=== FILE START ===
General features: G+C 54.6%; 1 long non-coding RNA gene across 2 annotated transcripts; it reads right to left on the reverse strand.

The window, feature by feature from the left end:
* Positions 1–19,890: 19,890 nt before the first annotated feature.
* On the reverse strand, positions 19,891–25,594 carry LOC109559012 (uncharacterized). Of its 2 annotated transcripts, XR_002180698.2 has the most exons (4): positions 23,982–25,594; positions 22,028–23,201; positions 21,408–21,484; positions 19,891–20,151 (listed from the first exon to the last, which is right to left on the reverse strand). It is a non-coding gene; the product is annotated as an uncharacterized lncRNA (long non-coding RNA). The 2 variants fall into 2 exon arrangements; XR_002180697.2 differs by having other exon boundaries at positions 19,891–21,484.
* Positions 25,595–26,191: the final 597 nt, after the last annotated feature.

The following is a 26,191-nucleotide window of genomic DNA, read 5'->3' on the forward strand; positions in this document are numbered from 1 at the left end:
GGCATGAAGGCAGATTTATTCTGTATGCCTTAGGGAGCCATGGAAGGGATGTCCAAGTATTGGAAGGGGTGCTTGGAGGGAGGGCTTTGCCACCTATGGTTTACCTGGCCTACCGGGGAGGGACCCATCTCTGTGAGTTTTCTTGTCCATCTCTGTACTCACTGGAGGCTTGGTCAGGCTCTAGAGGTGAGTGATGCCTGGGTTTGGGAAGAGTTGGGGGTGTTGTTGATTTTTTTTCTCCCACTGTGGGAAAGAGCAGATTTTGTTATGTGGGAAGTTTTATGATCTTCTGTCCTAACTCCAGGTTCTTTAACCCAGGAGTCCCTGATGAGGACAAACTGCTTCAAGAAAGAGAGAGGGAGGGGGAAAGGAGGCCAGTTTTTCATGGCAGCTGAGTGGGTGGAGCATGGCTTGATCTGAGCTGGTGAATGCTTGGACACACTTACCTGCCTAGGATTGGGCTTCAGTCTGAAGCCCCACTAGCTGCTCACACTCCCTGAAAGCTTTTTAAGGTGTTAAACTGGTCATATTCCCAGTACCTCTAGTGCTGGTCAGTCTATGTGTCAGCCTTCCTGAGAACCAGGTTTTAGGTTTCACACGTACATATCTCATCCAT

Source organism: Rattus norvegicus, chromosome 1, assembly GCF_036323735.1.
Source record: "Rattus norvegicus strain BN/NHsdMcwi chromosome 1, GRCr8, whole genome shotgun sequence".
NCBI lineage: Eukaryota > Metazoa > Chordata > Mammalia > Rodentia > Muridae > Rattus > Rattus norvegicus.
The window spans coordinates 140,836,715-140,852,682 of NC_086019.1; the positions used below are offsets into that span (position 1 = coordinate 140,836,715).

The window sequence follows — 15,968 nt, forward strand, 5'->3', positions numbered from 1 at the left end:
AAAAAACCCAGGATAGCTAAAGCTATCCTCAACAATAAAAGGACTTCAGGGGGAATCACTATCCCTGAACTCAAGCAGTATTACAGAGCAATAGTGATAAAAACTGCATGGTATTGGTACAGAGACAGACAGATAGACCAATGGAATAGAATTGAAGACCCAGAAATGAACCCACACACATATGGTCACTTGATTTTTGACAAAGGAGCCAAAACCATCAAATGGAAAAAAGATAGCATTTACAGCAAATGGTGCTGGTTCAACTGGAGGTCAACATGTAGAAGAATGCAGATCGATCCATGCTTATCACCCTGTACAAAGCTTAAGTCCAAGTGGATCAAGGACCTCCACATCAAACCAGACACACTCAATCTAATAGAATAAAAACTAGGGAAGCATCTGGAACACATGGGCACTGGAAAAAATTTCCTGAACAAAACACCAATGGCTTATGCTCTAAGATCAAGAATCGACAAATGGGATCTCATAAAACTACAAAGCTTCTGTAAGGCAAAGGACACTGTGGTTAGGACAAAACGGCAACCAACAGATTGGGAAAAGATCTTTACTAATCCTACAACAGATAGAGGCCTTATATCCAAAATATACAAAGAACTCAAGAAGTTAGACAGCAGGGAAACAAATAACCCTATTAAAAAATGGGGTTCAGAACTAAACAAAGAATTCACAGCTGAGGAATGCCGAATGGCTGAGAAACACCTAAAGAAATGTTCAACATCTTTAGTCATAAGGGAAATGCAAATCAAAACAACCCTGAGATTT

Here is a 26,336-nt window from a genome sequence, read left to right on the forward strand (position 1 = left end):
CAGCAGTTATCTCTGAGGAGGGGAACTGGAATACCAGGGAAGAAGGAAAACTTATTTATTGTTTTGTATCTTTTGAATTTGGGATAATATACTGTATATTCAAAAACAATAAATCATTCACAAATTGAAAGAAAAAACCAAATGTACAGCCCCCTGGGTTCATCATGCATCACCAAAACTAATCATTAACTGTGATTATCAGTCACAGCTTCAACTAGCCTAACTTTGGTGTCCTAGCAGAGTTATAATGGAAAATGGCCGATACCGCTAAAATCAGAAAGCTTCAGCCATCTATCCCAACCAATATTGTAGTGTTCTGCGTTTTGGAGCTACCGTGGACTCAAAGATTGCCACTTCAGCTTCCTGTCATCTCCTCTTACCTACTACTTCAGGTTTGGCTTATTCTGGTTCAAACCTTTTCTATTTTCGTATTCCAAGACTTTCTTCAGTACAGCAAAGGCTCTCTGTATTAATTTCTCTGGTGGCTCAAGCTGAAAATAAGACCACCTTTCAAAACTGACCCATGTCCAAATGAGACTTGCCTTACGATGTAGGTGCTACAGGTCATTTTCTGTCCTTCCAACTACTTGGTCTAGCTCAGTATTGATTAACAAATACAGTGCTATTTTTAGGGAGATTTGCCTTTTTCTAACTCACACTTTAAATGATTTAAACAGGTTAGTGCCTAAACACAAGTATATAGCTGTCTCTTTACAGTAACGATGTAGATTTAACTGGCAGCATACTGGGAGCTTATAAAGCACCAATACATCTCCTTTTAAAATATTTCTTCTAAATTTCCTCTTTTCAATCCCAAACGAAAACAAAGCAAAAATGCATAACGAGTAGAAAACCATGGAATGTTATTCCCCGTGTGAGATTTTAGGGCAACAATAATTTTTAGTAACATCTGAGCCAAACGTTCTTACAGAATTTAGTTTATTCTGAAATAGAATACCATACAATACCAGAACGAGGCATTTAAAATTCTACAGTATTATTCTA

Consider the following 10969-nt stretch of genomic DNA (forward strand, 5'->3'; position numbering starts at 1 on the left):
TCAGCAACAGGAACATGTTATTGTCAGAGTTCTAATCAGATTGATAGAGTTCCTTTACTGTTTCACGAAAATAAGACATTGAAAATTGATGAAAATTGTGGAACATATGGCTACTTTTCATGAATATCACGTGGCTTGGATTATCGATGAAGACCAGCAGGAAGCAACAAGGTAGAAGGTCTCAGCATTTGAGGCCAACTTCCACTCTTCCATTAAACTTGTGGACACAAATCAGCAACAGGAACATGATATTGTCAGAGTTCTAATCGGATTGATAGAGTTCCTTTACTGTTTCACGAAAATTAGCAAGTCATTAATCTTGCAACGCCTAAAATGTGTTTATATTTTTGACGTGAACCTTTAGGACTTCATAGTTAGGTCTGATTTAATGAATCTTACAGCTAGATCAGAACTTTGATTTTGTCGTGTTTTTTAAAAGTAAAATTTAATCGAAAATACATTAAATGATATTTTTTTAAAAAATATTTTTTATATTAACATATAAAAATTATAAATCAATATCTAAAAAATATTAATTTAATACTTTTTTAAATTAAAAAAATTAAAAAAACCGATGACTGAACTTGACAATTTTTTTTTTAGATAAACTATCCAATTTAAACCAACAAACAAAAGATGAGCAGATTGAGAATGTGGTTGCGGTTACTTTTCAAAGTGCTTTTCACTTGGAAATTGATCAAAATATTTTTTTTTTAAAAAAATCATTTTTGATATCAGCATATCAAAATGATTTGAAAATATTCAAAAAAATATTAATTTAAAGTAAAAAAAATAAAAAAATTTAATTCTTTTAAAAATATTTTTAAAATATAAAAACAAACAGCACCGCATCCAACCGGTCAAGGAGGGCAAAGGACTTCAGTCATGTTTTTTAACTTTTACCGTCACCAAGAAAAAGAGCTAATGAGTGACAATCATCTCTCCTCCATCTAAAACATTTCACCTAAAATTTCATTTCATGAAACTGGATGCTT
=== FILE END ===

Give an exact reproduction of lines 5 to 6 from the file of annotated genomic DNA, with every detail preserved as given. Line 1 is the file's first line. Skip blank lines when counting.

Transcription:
* Positions 25,595–26,191: the final 597 nt, after the last annotated feature.

The following is a 26,191-nucleotide window of genomic DNA, read 5'->3' on the forward strand; positions in this document are numbered from 1 at the left end: